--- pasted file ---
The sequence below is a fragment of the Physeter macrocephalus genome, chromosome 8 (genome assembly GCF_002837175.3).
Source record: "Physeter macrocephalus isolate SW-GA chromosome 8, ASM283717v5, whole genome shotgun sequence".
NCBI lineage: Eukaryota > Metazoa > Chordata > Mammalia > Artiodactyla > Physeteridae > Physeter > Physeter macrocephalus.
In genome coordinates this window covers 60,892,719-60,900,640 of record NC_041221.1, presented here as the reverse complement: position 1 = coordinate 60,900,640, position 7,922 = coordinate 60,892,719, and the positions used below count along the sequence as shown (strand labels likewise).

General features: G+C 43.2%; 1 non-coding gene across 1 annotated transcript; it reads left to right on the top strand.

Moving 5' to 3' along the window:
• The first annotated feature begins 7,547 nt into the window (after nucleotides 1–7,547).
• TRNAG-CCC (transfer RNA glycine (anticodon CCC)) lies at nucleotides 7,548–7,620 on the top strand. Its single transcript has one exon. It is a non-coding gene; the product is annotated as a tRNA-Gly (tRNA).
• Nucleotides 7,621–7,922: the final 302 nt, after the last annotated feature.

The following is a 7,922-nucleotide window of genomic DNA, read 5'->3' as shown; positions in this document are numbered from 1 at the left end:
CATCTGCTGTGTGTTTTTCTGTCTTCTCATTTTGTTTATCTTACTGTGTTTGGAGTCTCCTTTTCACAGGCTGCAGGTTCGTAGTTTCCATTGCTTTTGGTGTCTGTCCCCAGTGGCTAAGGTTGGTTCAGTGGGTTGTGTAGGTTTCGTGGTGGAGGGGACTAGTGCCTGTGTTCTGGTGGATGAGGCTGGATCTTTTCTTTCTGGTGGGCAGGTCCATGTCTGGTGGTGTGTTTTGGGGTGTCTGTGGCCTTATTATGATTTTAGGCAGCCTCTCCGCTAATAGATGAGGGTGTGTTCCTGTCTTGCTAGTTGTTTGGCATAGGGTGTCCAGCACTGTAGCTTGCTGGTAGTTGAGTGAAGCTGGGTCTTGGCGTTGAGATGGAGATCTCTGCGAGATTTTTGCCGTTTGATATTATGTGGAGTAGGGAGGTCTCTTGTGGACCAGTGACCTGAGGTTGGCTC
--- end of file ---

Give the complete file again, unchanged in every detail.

The sequence below is a fragment of the Physeter macrocephalus genome, chromosome 8 (genome assembly GCF_002837175.3).
Source record: "Physeter macrocephalus isolate SW-GA chromosome 8, ASM283717v5, whole genome shotgun sequence".
NCBI lineage: Eukaryota > Metazoa > Chordata > Mammalia > Artiodactyla > Physeteridae > Physeter > Physeter macrocephalus.
In genome coordinates this window covers 60,892,719-60,900,640 of record NC_041221.1, presented here as the reverse complement: position 1 = coordinate 60,900,640, position 7,922 = coordinate 60,892,719, and the positions used below count along the sequence as shown (strand labels likewise).

General features: G+C 43.2%; 1 non-coding gene across 1 annotated transcript; it reads left to right on the top strand.

Moving 5' to 3' along the window:
• The first annotated feature begins 7,547 nt into the window (after nucleotides 1–7,547).
• TRNAG-CCC (transfer RNA glycine (anticodon CCC)) lies at nucleotides 7,548–7,620 on the top strand. Its single transcript has one exon. It is a non-coding gene; the product is annotated as a tRNA-Gly (tRNA).
• Nucleotides 7,621–7,922: the final 302 nt, after the last annotated feature.

The following is a 7,922-nucleotide window of genomic DNA, read 5'->3' as shown; positions in this document are numbered from 1 at the left end:
CATCTGCTGTGTGTTTTTCTGTCTTCTCATTTTGTTTATCTTACTGTGTTTGGAGTCTCCTTTTCACAGGCTGCAGGTTCGTAGTTTCCATTGCTTTTGGTGTCTGTCCCCAGTGGCTAAGGTTGGTTCAGTGGGTTGTGTAGGTTTCGTGGTGGAGGGGACTAGTGCCTGTGTTCTGGTGGATGAGGCTGGATCTTTTCTTTCTGGTGGGCAGGTCCATGTCTGGTGGTGTGTTTTGGGGTGTCTGTGGCCTTATTATGATTTTAGGCAGCCTCTCCGCTAATAGATGAGGGTGTGTTCCTGTCTTGCTAGTTGTTTGGCATAGGGTGTCCAGCACTGTAGCTTGCTGGTAGTTGAGTGAAGCTGGGTCTTGGCGTTGAGATGGAGATCTCTGCGAGATTTTTGCCGTTTGATATTATGTGGAGTAGGGAGGTCTCTTGTGGACCAGTGACCTGAGGTTGGCTC